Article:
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"Pavlova paradise" thinking a hurdle to affordable housing

Old "pavlova paradise" thinking a hurdle to affordable housing target

3 July 2014

New Zealand will not achieve the government’s target to build 35,000 affordable homes in six years unless we throw out old ways of thinking, says New Zealand Infrastructure chief.

Stephen Selwood, Chief Executive of Infrastructure New Zealand is speaking at this week’s Community Housing Aotearoa conference in Nelson and says the old ways of building homes, house by house and builder by builder have got to go.

“Our culture has been around the quarter acre pavlova paradise. A single house on a single section built one by one, block by block. But if we really want to reduce the cost of housing we need to reduce the amount of land we consume, build up instead of out and shift to modular construction of new homes at scale. We should be looking at developments of five hundred or more homes at a time. We need to be creating new communities to achieve the transformation we need.”

Stephen Selwood says New Zealand is lagging behind countries such as Australia and Canada where strong partnerships between community housing organisations and private sector developers have been successful in creating mixed tenure mixed development communities at scale.

In New Zealand, he says there is resistance to intensified redevelopment exemplified by the objections to Auckland council’s unitary plan.

“People have not seen what good urban development looks like and when you start talking about intensification it conjures up student apartment developments in Auckland’s CBD or high rise isolated tower buildings in Britain and people don’t want a bar of it.”

He says New Zealand needs good examples to show there is a good way of achieving intensification. A model development on land in Tamaki offers an ideal opportunity.

“The Creating Communities redevelopment of 270 new homes in Northern Glen Innes is a good start. The initiative will create more housing choices in the area – including homes for first home buyers and for the general market, as well as 78 new state homes. A key part of the plan is to build on strengths of the community that exists in Glen Innes, encouraging new opportunities, and enhancing a greater sense of community pride and belonging.”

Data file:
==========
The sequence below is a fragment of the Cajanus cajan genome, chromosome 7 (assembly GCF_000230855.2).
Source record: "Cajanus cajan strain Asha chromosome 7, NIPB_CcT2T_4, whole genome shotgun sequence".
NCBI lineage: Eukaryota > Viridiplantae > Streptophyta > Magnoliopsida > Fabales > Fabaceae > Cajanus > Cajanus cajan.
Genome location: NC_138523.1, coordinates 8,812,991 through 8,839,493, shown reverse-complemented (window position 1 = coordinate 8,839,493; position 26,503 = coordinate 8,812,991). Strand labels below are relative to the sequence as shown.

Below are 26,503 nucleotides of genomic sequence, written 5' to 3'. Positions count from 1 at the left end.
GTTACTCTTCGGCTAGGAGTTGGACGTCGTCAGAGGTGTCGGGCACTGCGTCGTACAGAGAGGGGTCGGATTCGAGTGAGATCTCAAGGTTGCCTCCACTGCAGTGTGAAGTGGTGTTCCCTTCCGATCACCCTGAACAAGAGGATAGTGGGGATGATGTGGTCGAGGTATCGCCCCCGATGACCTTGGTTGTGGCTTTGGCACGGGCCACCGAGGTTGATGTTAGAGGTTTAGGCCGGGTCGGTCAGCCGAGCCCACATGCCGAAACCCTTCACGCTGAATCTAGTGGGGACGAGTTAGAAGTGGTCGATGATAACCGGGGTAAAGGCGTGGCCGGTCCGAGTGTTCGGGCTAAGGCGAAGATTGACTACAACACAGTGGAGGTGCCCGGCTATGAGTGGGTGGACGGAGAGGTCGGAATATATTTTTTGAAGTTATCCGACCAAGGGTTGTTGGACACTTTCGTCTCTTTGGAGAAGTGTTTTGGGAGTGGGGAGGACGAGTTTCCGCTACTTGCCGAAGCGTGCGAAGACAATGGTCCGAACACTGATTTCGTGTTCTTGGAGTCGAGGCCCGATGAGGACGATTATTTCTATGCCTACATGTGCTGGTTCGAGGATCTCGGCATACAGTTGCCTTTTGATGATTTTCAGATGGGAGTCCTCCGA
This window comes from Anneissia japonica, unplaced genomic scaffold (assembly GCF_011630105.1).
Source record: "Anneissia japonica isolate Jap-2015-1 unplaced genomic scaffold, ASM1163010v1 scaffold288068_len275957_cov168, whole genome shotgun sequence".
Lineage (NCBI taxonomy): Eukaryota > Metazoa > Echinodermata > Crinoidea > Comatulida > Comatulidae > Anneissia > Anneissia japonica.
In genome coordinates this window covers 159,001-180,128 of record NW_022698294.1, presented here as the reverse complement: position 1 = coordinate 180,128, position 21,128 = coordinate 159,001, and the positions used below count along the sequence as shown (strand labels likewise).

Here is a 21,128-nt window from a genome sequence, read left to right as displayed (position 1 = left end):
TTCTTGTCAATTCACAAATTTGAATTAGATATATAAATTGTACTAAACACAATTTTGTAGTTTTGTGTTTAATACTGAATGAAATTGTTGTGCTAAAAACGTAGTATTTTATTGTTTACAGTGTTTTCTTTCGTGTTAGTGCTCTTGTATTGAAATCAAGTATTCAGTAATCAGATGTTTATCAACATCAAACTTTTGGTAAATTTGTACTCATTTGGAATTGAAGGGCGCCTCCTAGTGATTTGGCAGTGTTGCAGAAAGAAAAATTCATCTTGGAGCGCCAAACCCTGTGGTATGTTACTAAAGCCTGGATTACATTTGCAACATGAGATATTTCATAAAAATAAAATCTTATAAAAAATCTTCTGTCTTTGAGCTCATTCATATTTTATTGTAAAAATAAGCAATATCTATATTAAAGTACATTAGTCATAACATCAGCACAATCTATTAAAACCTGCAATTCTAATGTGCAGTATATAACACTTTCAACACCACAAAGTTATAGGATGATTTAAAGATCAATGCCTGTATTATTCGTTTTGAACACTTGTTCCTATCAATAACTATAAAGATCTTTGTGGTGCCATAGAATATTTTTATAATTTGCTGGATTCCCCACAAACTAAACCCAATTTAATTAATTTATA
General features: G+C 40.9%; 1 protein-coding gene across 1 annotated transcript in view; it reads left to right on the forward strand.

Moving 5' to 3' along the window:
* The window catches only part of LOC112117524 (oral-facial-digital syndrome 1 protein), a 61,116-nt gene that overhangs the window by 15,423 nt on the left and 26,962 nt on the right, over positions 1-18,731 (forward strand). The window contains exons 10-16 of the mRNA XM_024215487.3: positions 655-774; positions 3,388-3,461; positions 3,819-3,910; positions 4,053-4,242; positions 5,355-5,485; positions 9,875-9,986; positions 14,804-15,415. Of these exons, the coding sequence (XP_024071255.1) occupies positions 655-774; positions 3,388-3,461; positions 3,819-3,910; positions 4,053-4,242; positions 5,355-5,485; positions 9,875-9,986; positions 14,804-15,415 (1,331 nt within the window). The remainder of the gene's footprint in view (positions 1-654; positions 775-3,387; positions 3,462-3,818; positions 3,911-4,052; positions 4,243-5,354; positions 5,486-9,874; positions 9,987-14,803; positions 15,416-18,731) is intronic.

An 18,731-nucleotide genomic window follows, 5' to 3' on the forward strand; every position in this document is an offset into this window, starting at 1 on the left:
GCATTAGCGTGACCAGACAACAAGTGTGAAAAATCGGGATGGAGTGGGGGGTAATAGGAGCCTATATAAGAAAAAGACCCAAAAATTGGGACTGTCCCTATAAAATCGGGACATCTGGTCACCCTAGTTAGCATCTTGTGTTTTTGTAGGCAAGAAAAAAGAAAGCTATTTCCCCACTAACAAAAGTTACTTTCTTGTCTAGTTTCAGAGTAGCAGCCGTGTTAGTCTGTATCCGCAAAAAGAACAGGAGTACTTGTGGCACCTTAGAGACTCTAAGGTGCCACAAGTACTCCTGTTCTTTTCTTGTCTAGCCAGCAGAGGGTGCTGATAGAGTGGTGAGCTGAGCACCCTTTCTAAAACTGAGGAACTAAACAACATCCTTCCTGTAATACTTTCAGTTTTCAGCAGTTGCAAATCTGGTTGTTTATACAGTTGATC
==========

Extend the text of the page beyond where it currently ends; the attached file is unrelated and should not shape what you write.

“I’d like to see this kind of development extended further with strong partnership between the development industry, equity investors including iwi, the banks and community housing organisations providing place management and wrap around support services for those who need it.

“In Glenn Innes, we need to create a whole new community that’s a nice place to live, affordable to buy into, has good amenities around it and provides good social interaction. There needs to be a mixture of private and social housing and mixed tenures alongside amenities like shopping, parks, and relative proximity to jobs,” he says.
Stephen Selwood says the government could provide state housing land and go to community housing organisations and private sector providers and ask them what it would take to deliver what is needed.

He says more leadership from government is needed to support interest from the community and business sectors. Government will also need to provide subsidy through transfer of existing state housing stock or commitment of existing social support budgets to fund the provision of necessary wrap around services for socially disadvantaged tenants. But if existing budgets can be redeployed to deliver better long term results that has to be a good outcome for government and the local communities.

The government is slowly making changes with its support for community housing organisations creating a competitive model to the traditional Housing New Zealand model, but could do more to put long term funding and settings in place.

“Community Housing Organisations are doing a fantastic job. We need more partnerships between them and our urban property developers who specialise in this redevelopment delivery model at scale. Let’s test the model.”

[ends ]

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